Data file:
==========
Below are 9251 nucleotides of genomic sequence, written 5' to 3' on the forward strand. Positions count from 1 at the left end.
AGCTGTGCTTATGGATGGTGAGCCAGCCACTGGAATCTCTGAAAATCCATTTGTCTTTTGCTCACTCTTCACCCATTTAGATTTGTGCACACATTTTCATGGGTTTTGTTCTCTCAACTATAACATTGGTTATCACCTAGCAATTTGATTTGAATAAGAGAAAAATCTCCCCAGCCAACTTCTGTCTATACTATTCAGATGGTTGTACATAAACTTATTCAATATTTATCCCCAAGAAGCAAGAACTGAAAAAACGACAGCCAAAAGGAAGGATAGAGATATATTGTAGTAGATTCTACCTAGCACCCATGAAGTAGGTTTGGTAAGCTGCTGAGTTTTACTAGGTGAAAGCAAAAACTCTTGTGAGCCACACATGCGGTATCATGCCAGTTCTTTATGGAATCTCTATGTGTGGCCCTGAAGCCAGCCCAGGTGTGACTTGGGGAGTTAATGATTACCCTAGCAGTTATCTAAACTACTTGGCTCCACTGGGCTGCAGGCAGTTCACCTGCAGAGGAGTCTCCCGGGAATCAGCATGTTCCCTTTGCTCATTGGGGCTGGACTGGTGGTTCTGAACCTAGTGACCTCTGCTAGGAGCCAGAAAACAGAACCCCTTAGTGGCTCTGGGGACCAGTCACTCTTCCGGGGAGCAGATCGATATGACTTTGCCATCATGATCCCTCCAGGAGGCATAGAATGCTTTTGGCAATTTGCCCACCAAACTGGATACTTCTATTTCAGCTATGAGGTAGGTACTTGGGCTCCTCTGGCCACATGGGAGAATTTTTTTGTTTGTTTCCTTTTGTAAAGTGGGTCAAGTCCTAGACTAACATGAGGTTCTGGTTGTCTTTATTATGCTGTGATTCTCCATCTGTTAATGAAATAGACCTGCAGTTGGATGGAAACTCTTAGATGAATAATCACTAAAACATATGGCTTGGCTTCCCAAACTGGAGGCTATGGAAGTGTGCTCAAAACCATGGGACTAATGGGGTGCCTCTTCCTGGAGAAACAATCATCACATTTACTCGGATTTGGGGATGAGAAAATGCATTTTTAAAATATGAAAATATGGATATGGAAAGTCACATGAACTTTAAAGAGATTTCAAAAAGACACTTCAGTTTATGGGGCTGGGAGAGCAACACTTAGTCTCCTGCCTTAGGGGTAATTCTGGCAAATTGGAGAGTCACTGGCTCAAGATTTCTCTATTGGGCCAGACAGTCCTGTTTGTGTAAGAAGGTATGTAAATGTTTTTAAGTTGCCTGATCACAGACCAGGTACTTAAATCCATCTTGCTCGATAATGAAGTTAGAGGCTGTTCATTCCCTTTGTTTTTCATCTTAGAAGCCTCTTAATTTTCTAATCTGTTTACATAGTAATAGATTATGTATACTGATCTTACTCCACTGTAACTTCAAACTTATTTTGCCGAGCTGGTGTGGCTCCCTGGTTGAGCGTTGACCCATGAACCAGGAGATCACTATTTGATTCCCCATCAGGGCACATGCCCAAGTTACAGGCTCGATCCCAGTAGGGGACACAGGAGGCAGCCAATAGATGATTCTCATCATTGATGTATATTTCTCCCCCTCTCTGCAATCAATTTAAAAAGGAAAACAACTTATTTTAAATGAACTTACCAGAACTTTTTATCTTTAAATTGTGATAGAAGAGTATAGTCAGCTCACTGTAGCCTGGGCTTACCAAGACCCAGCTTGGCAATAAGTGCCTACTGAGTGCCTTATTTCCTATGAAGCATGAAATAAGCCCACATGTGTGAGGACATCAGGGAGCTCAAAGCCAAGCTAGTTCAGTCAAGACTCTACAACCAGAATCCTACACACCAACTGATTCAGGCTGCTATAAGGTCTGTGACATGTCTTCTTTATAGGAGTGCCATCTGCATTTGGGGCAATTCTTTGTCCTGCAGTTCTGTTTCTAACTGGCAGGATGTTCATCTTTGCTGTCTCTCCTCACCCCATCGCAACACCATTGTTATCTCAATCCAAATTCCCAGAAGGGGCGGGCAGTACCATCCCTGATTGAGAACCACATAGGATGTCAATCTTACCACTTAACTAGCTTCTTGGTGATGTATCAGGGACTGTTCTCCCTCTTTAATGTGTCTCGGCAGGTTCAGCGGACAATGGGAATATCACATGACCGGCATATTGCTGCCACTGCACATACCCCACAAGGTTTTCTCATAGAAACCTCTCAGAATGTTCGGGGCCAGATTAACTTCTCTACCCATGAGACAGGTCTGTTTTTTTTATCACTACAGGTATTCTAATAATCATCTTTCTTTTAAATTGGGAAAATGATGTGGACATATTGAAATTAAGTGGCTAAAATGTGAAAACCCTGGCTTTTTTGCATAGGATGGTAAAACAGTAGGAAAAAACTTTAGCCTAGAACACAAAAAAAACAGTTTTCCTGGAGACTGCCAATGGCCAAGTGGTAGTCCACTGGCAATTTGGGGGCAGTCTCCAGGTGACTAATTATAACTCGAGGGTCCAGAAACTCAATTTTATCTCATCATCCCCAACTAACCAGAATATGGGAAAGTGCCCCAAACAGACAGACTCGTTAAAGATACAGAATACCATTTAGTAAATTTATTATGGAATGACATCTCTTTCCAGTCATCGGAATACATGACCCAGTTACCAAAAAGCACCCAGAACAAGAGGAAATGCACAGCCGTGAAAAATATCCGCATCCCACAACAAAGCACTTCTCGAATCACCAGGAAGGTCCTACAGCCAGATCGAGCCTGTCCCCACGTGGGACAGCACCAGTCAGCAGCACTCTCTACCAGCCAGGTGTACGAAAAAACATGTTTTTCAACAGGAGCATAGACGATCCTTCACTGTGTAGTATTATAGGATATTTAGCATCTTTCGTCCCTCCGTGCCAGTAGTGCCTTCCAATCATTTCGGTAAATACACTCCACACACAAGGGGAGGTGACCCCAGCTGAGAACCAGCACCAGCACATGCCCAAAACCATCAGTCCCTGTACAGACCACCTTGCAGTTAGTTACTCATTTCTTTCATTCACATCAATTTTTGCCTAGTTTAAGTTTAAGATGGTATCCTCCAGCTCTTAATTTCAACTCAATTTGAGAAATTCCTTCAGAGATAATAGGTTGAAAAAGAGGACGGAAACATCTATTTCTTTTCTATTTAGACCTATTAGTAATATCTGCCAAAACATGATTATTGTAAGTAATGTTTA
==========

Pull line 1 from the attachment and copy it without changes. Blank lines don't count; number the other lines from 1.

Below are 9251 nucleotides of genomic sequence, written 5' to 3' on the forward strand. Positions count from 1 at the left end.